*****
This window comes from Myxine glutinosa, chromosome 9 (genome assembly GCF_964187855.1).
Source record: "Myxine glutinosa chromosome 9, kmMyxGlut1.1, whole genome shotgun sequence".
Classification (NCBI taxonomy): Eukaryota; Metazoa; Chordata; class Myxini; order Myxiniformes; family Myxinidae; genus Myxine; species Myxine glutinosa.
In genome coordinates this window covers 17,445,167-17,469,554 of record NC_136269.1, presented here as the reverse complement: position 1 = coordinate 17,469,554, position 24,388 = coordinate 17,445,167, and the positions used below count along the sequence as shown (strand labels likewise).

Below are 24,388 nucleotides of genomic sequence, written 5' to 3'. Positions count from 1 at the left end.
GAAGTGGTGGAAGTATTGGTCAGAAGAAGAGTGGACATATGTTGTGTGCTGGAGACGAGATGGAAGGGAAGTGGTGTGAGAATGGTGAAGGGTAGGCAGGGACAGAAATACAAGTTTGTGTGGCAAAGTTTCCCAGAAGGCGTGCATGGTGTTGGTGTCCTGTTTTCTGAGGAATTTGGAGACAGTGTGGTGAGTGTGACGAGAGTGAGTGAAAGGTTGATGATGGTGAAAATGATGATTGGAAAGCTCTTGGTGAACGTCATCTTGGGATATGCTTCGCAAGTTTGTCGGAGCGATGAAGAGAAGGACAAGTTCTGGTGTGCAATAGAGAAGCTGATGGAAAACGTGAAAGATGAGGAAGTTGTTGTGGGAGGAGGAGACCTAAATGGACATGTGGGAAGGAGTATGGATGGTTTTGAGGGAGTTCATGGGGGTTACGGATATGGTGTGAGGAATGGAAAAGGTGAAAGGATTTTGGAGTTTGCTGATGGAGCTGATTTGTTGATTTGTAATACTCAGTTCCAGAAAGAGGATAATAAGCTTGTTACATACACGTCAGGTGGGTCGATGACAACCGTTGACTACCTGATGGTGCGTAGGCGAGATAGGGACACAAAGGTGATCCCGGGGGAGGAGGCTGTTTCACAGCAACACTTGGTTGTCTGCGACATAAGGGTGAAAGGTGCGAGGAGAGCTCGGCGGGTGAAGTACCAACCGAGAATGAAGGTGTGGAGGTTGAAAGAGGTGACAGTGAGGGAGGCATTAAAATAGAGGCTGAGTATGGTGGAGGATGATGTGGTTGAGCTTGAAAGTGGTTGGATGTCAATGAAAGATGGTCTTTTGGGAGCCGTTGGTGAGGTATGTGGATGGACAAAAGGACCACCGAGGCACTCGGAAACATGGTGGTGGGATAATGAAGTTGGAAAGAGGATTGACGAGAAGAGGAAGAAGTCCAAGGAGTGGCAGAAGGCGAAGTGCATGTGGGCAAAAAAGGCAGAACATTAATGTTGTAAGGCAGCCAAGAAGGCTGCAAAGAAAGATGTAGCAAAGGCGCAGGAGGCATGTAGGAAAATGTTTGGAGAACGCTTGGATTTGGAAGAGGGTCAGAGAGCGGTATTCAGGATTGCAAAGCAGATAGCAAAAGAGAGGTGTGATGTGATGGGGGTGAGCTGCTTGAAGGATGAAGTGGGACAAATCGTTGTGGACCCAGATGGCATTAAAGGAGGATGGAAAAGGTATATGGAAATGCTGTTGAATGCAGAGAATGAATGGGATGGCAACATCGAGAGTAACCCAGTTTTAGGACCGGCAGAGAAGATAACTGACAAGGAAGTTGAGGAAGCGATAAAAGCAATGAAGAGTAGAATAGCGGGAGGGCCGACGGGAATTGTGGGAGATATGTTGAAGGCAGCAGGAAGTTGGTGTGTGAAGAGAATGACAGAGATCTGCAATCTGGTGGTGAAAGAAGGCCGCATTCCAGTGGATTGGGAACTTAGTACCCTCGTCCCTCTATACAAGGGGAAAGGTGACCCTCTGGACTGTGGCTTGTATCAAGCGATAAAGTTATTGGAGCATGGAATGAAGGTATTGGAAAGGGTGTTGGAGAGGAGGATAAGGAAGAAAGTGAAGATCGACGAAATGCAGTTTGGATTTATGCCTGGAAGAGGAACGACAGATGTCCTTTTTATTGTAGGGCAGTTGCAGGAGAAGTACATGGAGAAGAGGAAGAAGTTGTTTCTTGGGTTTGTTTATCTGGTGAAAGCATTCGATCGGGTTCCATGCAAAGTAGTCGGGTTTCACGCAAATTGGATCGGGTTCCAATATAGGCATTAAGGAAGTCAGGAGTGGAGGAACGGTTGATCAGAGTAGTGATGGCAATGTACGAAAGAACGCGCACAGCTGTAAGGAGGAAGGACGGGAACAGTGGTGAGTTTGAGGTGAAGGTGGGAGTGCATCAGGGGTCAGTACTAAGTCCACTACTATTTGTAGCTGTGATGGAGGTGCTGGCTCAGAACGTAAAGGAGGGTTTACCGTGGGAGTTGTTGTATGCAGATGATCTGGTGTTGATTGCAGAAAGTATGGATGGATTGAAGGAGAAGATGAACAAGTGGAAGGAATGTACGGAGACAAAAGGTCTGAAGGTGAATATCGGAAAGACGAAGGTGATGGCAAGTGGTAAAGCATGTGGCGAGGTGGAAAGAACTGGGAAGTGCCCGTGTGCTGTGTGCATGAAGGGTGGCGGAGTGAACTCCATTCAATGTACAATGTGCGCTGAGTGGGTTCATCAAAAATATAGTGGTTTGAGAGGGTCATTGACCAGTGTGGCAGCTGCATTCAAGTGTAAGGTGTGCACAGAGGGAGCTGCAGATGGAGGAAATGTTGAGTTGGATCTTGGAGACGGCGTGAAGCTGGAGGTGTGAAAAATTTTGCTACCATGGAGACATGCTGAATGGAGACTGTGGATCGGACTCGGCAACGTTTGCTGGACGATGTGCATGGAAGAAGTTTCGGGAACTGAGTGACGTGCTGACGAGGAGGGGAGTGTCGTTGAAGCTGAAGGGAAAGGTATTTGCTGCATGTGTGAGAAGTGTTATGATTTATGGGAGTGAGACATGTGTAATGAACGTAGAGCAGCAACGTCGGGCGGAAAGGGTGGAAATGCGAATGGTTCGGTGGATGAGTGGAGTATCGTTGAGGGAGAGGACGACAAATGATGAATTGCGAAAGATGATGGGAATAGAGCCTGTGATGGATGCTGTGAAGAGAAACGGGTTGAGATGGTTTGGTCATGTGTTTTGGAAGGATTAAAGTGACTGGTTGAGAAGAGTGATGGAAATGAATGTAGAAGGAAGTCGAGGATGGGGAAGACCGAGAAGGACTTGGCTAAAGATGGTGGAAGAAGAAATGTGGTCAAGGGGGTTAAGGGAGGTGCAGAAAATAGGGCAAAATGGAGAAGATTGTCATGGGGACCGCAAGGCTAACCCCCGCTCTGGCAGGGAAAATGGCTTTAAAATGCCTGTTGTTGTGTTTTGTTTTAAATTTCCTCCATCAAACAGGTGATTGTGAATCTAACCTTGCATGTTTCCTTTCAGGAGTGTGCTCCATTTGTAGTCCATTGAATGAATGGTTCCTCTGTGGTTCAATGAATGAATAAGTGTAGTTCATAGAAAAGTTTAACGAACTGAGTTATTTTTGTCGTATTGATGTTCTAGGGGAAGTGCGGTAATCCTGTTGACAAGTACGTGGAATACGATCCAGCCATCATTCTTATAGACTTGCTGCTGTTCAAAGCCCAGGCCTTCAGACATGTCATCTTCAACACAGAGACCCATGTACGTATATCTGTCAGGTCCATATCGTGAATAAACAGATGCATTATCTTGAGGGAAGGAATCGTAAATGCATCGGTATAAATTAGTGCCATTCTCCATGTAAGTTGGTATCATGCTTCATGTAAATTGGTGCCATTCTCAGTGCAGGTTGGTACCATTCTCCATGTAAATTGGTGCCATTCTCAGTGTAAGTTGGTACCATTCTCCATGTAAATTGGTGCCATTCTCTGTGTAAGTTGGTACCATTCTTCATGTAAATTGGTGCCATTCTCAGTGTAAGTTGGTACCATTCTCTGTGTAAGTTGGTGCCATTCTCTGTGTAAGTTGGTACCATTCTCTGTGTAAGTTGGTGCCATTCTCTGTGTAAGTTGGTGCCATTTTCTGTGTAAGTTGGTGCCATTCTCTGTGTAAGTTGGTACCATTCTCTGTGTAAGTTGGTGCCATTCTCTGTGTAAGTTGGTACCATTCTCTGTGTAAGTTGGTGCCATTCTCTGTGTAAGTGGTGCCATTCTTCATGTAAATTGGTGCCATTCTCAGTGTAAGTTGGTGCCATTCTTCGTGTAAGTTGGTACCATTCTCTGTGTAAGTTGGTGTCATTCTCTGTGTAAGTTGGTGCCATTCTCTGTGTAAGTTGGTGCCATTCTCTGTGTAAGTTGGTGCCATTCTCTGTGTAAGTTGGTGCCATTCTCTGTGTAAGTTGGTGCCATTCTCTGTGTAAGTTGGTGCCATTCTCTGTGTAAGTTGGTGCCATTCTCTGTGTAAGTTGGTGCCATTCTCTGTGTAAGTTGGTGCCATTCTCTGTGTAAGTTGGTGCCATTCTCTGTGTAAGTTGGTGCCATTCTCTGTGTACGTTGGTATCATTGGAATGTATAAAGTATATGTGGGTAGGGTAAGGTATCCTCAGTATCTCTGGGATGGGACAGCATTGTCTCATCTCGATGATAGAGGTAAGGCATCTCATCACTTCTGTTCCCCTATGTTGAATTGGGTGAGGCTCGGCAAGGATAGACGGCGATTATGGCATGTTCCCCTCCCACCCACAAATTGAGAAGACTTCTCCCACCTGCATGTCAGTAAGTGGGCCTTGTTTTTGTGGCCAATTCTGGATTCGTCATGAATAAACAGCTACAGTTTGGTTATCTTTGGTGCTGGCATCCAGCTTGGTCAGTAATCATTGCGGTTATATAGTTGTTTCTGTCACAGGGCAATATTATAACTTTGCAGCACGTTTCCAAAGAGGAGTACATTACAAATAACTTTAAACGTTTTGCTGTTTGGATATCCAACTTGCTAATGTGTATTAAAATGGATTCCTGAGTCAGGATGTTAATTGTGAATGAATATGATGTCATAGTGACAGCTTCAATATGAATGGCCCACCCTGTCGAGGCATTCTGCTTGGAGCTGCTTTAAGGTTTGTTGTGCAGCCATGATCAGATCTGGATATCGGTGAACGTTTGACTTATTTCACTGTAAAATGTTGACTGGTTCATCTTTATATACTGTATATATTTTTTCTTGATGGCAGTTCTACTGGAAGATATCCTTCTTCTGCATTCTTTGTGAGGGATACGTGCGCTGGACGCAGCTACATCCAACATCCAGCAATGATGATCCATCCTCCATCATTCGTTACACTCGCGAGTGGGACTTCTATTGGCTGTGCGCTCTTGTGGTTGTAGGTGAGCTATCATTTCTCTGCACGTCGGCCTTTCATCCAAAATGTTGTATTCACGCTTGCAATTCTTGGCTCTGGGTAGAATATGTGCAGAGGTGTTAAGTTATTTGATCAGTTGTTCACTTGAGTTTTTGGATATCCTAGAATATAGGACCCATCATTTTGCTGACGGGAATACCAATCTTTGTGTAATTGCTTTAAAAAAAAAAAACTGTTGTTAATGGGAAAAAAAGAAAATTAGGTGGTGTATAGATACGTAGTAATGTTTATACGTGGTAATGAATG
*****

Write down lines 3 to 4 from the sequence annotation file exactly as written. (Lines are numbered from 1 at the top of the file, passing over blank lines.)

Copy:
Classification (NCBI taxonomy): Eukaryota; Metazoa; Chordata; class Myxini; order Myxiniformes; family Myxinidae; genus Myxine; species Myxine glutinosa.
In genome coordinates this window covers 17,445,167-17,469,554 of record NC_136269.1, presented here as the reverse complement: position 1 = coordinate 17,469,554, position 24,388 = coordinate 17,445,167, and the positions used below count along the sequence as shown (strand labels likewise).